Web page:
Gardening is not a dying art

An old copy of the Queensland Garden Annual, 6th edition, recently came into my possession. Its aged pages, tinted yellow with time, and the worn cover adorned with handwritten notes spoke volumes about its history. Dating back at least 50 years, this book served as a treasure trove of gardening knowledge, though some of its ideas may now be outdated. Nonetheless, it remains a valuable reference, reflecting the evolution of gardening practices over the decades.

Half a century ago, the gardening landscape was vastly different. House blocks were generally larger, featuring smaller homes that left ample space for gardens and even the keeping of a few chickens. In contrast, today’s suburban areas boast smaller plots, necessitating larger houses to accommodate the demands of modern living. As a result, traditional backyard gardens have given way to outdoor entertainment areas, such as barbecues and outdoor kitchens, leaving limited space for gardening pursuits.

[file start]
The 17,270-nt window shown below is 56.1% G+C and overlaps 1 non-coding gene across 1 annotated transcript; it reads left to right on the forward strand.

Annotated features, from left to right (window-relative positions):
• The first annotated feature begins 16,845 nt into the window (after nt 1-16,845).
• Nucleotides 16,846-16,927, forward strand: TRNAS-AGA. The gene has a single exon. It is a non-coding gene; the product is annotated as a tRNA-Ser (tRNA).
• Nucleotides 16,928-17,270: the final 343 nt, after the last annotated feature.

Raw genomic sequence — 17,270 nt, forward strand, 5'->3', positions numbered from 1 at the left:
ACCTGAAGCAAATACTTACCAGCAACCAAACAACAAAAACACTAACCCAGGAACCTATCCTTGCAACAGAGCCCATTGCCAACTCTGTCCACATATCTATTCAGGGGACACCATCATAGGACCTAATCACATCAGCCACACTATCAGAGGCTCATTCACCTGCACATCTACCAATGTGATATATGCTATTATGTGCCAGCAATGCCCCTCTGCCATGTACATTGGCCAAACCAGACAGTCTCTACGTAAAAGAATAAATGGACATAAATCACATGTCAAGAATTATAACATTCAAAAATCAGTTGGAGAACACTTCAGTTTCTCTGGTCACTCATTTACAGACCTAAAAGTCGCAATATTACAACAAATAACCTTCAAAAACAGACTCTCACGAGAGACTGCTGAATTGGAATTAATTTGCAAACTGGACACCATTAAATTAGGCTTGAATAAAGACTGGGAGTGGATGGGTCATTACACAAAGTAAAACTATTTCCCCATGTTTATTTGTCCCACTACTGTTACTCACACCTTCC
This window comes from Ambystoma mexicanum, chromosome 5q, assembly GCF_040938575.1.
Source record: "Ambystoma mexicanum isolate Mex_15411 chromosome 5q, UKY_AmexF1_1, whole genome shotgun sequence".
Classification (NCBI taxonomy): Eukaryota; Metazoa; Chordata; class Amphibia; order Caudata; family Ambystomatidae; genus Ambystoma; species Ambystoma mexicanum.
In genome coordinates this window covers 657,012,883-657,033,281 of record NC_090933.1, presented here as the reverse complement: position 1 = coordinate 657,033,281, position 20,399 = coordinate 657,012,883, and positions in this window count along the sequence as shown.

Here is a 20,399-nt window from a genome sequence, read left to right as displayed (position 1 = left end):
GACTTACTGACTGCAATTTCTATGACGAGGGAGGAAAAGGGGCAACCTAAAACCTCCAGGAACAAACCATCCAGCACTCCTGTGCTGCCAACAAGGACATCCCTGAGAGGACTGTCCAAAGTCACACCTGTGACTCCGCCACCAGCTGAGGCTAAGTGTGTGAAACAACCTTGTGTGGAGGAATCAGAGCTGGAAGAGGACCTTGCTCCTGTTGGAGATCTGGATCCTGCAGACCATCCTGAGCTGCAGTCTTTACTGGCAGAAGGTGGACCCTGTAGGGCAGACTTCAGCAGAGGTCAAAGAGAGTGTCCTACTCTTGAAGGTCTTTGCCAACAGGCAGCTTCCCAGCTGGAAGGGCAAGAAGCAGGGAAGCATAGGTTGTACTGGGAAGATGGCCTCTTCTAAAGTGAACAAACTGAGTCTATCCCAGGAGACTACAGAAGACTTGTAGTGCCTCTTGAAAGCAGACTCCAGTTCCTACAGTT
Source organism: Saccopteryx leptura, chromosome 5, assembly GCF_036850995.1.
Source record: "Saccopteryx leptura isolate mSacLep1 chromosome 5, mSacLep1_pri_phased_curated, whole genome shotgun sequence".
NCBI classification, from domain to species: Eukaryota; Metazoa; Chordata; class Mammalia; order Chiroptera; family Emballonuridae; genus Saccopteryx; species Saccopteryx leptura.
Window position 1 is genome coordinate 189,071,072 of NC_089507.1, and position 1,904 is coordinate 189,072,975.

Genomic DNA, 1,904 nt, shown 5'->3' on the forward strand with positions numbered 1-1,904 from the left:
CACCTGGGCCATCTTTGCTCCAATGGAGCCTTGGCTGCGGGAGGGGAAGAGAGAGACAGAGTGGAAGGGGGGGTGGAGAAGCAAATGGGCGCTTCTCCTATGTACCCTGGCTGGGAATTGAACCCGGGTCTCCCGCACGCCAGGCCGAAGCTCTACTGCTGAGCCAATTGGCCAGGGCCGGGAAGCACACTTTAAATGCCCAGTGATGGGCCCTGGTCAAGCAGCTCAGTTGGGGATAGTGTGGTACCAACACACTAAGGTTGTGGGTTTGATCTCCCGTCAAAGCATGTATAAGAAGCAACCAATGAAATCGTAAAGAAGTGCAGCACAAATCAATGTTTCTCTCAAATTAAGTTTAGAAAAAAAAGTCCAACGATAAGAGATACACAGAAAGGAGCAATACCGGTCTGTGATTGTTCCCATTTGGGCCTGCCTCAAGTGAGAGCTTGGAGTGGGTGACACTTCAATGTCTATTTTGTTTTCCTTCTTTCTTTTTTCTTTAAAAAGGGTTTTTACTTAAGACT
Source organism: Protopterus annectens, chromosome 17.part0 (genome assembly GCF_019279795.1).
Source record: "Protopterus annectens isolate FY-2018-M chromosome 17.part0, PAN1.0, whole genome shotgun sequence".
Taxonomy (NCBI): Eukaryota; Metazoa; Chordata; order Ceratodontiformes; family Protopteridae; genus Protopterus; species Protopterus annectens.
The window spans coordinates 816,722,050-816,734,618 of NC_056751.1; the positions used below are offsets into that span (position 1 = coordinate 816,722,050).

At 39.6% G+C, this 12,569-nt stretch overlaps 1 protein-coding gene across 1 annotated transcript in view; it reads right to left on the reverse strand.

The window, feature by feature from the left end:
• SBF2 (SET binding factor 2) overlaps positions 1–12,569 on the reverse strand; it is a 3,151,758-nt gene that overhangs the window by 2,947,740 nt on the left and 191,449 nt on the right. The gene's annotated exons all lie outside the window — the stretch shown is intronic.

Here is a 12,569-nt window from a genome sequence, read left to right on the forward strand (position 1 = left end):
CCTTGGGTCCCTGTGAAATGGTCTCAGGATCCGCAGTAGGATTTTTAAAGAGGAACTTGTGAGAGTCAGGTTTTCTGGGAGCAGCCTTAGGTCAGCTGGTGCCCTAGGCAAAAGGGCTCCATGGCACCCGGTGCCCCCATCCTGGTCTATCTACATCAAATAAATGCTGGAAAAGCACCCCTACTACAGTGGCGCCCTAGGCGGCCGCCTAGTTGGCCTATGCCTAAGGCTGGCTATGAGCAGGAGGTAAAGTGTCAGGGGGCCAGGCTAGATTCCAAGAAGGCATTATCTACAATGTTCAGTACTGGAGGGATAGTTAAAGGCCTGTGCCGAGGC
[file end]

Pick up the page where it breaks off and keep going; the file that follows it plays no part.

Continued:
Despite these changes, gardening continues to hold a special place in the hearts of many. While the available space for traditional gardens may have diminished, there’s still a palpable enthusiasm for gardening evident in the extensive gardening sections of major retail stores. People still enjoy getting their hands dirty, experimenting with different plants, and nurturing flowers and trees, albeit on a more limited scale.

As we approach March, the age-old adage “time and tide wait for no man” rings true. It’s the perfect time to venture into the garden and sow the seeds of easy-to-grow vegetables and flowers. Whether it’s lettuce, tomatoes, parsley, or silver beet for the kitchen or alyssum, begonia, carnation, or gerbera for a splash of color, there’s something inherently satisfying about growing plants from seed.

While gardening can be physically demanding, there are ways to make it more manageable. By embracing innovative gardening techniques and adapting to changing circumstances, we can ensure that the art of gardening continues to thrive, even in the face of evolving urban landscapes.

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